Migrants, Statelessness, and Xenophobia

Russian police continued to racially profile non-Slav migrants and ethnic minorities and subject them to unsubstantiated ID checks and detentions, often prolonged, in inhumane conditions. Some have been physically assaulted.

In July, police raided mosques in Moscow region under the pretext of immigration checks, interrupting worship and physically assaulting and verbally insulting worshippers.

In some cases, during raids, police sought out dual Russian nationals among Central Asian migrants and forcibly delivered them to draft offices. In August, authorities in Kaluga region allegedly refused to accept naturalization applications from migrant workers unless they signed military service contracts.

Since autumn 2022, Russian authorities have been actively recruiting Central Asian migrants to sign military contracts, including by luring them with cancellation of deportation orders and simplified naturalization processes or by using coercion and deceit. In several cases, officials issued draft notices to Central Asian nationals who do not have Russian passports and cannot be drafted.

In January, a high-ranking official stated that authorities should prioritize sending dual nationals from Central Asian countries to fight in Ukraine. He later also proposed stripping naturalized Russian nationals of their citizenship if they refuse to fight in Ukraine. In August, the head of the Russian Presidential Human Rights Council proposed synchronizing the naturalization procedure with registration at military draft offices.

At time of writing, parliament was considering a bill—whose official version is available on a Russian governmental website, which in some countries outside Russia can be accessed only with certain types of VPNs—that would allow naturalized citizens to be stripped of their Russian nationality for draft evasion, even if that renders them stateless.

Experts reported a rise in xenophobic racist attacks by neo-Nazis in the country and noted a rise in xenophobic anti-migrant rhetoric in parliament, the media, and wider society.

In late October, there were at least four antisemitic incidents in the North Caucasus, including a mob attack in an airport hunting for Israeli passengers. The police detained 201 people for participating in the airport riots and opened a criminal case. However, they have not acknowledged any of the incidents as antisemitic.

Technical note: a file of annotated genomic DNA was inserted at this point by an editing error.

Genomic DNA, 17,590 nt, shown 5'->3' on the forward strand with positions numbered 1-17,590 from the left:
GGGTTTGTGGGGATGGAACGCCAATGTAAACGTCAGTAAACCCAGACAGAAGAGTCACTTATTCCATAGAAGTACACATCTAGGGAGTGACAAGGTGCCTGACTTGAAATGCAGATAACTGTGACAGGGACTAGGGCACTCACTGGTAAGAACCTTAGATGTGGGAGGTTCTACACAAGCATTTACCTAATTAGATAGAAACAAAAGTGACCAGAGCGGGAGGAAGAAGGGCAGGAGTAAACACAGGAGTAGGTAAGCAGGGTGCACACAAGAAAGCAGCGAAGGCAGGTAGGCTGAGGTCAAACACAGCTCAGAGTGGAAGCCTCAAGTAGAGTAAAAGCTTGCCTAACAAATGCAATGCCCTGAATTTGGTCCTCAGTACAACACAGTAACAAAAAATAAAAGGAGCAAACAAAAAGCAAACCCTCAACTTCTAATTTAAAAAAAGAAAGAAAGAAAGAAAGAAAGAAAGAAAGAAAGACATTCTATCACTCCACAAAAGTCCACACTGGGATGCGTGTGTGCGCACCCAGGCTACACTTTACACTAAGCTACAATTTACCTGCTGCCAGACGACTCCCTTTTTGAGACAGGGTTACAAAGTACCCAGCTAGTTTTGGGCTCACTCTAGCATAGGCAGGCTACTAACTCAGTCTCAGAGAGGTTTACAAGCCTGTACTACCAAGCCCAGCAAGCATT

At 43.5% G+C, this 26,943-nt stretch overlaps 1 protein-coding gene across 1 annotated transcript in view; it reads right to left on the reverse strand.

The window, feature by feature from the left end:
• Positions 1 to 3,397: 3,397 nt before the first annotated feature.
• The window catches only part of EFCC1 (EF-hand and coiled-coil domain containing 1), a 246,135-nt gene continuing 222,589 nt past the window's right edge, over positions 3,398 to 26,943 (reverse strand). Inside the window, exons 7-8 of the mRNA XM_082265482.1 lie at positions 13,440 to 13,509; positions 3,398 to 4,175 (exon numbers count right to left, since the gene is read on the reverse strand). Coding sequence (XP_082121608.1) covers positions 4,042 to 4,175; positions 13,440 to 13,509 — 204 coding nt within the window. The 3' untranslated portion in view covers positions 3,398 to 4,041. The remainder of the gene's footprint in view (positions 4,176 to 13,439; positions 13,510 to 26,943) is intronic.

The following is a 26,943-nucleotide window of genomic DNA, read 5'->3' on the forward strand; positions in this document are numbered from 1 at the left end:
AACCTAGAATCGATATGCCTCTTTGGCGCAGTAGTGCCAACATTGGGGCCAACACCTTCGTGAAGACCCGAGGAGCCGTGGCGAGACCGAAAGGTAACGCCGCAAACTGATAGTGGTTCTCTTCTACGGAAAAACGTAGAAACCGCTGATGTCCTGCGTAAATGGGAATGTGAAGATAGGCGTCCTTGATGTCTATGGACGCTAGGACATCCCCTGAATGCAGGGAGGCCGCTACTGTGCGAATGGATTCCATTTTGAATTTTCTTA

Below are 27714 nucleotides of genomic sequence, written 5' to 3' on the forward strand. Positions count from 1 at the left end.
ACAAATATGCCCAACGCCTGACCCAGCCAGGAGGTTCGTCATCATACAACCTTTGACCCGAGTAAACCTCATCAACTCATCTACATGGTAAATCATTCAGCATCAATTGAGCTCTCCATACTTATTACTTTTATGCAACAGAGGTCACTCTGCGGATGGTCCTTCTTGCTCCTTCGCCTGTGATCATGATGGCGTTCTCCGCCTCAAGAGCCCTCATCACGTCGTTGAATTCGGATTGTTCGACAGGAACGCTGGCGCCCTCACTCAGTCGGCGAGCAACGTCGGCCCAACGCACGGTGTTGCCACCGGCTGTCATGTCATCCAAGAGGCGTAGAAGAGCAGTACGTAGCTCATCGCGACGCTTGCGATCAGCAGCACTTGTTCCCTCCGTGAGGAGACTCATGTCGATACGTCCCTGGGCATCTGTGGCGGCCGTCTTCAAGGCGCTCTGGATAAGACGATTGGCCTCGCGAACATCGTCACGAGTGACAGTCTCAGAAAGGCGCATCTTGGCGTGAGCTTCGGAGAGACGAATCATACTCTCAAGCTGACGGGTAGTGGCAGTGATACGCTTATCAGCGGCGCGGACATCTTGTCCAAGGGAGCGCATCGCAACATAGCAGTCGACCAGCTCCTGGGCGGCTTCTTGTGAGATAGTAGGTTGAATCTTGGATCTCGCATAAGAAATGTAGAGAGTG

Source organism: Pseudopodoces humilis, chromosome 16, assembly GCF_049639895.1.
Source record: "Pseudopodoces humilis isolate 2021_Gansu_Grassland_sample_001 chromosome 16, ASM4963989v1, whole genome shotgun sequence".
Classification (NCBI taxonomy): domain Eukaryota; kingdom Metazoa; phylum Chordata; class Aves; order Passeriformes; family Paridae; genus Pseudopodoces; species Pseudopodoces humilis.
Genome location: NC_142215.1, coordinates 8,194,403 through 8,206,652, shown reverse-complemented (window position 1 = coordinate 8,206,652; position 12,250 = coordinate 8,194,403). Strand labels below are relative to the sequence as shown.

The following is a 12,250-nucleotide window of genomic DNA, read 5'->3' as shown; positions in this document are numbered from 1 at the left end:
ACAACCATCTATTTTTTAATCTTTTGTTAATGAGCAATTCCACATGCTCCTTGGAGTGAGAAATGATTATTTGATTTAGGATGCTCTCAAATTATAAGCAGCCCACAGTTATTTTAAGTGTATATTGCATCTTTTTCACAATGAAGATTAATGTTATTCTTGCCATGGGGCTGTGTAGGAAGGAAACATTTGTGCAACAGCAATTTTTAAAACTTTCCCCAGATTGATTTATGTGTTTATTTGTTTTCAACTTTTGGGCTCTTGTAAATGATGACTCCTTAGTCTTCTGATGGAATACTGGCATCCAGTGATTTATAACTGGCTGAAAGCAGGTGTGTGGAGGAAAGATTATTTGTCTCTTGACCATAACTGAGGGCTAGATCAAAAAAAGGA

Sexual Orientation and Gender Identity

Russian authorities intensified their crackdown on lesbian, gay, bisexual, and transgender (LGBT) people.

In November, the Russian Supreme Court in a closed hearing deemed the international LGBT movement as an extremist organization and banned it following a lawsuit by the Justice Ministry. The Ministry accused the “LGBT movement” of inciting social and religious discord.

A July law prohibited gender-affirming surgeries and trans health care, dissolved marriages of transgender people, banned changing gender markers in official documents, barred trans people from adopting or taking guardianship of children, and allowed coercive medical interventions on intersex children.

Russia’s media and communications regulator, Roskomnadzor, prosecuted streaming services for movies featuring scenes with LGBT people and ordered blockings of websites featuring any LGBT content. In February 2023, Roskomnadzor developed by-laws outlining criteria for defining “gay propaganda.”

Authorities used “foreign agent” designations against several LGBT organizations, including Centre T, which focuses on the rights and welfare of trans people. They extrajudicially blocked the websites of LGBT rights groups, including Centre T and Delo LGBT+.

In June 2023, Russia’s health minister stated that President Putin instructed the ministry to establish a new psychiatry institute to study the behavior of LGBT people. Human rights defenders are concerned that this could lead to the official introduction of conversion therapy.

Online Censorship, Surveillance, and Privacy

Russian authorities continued to arbitrarily block websites without court orders and further expanded the list of state bodies tasked with doing so. Blocked content included independent media outlets, rights groups, thousands of websites criticizing Russia’s full-scale invasion of Ukraine, and content about LGBT and gender-affirming care.

Authorities also continued tightening control over internet infrastructure. A July law requires entities providing internet hosting services to enroll in a state registry. In September, another law entered into force requiring internet exchange points and telecom operators to install deep packet inspection (DPI) technology in their networks allowing the state to directly filter and reroute internet traffic.